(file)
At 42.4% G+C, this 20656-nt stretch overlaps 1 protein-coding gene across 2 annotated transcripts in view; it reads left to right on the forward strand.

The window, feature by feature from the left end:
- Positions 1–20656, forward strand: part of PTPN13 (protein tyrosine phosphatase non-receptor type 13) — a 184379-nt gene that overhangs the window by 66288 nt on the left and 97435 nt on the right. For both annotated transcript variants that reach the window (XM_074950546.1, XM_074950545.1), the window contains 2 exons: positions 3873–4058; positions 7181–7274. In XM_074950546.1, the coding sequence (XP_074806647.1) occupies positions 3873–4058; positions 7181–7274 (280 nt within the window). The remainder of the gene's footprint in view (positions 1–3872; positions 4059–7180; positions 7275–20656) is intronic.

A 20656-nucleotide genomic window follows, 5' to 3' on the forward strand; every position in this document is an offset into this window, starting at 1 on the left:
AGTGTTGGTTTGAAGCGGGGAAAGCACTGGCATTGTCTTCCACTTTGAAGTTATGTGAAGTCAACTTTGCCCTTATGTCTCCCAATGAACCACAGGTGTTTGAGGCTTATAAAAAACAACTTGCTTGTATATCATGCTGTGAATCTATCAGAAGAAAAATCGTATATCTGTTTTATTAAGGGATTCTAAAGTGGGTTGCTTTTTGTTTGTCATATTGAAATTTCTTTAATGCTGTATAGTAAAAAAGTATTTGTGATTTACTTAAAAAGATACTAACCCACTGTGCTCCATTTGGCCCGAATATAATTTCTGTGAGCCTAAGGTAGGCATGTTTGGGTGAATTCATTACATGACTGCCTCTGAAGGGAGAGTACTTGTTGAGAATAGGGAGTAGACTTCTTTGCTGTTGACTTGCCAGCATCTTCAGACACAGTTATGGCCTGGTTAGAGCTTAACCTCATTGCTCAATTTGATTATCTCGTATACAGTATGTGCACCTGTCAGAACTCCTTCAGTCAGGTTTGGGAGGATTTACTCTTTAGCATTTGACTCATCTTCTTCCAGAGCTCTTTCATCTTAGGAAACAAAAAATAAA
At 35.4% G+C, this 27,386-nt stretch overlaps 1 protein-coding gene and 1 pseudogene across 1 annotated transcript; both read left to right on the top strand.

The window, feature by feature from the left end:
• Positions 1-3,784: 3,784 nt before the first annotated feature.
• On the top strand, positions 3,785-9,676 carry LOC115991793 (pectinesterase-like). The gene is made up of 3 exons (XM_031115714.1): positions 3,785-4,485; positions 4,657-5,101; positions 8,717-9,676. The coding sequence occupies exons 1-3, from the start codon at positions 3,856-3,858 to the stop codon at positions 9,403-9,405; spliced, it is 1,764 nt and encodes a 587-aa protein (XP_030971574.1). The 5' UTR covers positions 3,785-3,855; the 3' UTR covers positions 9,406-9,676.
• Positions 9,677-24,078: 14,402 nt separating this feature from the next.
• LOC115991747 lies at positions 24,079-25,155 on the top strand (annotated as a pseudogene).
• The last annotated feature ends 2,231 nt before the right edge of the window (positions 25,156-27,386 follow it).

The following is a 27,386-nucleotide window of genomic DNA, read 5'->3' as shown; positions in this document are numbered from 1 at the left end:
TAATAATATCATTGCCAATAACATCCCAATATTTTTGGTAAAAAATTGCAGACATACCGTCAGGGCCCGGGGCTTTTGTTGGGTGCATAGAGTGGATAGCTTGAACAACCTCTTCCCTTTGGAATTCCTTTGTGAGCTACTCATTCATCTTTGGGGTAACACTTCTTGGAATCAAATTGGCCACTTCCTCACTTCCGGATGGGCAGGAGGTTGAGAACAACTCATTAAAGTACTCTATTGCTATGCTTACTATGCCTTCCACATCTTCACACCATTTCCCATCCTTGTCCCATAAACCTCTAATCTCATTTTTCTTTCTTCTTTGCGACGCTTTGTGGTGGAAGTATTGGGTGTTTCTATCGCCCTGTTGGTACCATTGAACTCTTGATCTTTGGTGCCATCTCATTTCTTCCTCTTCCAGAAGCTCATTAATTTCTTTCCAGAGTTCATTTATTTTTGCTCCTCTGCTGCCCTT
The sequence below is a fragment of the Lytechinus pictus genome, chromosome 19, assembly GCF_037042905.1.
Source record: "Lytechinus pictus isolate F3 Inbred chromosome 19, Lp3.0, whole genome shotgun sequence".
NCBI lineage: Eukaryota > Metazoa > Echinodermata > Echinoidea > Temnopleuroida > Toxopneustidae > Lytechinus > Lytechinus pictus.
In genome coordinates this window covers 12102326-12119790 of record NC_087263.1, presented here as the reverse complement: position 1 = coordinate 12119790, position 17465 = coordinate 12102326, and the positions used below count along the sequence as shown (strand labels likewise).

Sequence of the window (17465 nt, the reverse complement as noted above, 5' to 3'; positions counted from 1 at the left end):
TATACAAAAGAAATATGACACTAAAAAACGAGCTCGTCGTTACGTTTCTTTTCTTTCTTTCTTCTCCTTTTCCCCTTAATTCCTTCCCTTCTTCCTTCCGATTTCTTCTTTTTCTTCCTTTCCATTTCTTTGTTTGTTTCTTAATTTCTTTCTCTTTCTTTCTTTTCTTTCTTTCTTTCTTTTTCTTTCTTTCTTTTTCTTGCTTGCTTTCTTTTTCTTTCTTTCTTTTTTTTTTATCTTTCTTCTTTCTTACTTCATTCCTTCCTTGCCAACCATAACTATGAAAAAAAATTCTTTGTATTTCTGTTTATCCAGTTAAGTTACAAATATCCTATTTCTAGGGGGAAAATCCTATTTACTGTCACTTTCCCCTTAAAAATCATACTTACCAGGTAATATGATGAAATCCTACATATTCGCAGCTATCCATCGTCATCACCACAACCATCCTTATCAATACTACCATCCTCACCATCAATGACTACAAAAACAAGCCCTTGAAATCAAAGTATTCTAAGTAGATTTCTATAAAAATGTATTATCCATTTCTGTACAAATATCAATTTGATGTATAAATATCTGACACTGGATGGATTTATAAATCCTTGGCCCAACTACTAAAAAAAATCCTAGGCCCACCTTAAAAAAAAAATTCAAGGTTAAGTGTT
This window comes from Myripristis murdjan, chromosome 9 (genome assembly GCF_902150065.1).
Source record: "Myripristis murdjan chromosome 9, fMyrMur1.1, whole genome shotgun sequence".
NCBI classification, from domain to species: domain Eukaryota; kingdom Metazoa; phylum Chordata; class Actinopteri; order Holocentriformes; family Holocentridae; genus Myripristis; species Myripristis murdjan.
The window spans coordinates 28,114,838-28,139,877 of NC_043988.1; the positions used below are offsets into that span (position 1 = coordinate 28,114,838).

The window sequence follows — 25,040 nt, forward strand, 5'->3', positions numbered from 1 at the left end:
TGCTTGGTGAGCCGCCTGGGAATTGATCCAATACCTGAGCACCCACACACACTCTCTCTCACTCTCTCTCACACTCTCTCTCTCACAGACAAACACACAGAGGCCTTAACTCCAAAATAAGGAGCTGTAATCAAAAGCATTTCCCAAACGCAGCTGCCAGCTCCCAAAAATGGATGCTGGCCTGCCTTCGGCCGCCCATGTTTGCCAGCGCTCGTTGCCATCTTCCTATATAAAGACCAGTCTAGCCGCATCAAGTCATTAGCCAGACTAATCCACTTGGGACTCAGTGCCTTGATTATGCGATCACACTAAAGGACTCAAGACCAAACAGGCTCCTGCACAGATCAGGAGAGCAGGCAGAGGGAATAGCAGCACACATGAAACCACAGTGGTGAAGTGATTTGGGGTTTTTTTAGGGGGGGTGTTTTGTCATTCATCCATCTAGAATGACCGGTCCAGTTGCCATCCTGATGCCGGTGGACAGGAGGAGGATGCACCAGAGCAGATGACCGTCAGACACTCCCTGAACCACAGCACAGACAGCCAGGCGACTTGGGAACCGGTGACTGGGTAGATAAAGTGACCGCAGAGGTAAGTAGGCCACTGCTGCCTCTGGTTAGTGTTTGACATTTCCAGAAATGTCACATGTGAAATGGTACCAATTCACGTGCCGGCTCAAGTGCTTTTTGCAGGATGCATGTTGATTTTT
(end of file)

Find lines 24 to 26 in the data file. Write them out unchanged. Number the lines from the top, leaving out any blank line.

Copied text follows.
The window spans coordinates 28,114,838-28,139,877 of NC_043988.1; the positions used below are offsets into that span (position 1 = coordinate 28,114,838).

The window sequence follows — 25,040 nt, forward strand, 5'->3', positions numbered from 1 at the left end:
TGCTTGGTGAGCCGCCTGGGAATTGATCCAATACCTGAGCACCCACACACACTCTCTCTCACTCTCTCTCACACTCTCTCTCTCACAGACAAACACACAGAGGCCTTAACTCCAAAATAAGGAGCTGTAATCAAAAGCATTTCCCAAACGCAGCTGCCAGCTCCCAAAAATGGATGCTGGCCTGCCTTCGGCCGCCCATGTTTGCCAGCGCTCGTTGCCATCTTCCTATATAAAGACCAGTCTAGCCGCATCAAGTCATTAGCCAGACTAATCCACTTGGGACTCAGTGCCTTGATTATGCGATCACACTAAAGGACTCAAGACCAAACAGGCTCCTGCACAGATCAGGAGAGCAGGCAGAGGGAATAGCAGCACACATGAAACCACAGTGGTGAAGTGATTTGGGGTTTTTTTAGGGGGGGTGTTTTGTCATTCATCCATCTAGAATGACCGGTCCAGTTGCCATCCTGATGCCGGTGGACAGGAGGAGGATGCACCAGAGCAGATGACCGTCAGACACTCCCTGAACCACAGCACAGACAGCCAGGCGACTTGGGAACCGGTGACTGGGTAGATAAAGTGACCGCAGAGGTAAGTAGGCCACTGCTGCCTCTGGTTAGTGTTTGACATTTCCAGAAATGTCACATGTGAAATGGTACCAATTCACGTGCCGGCTCAAGTGCTTTTTGCAGGATGCATGTTGATTTTT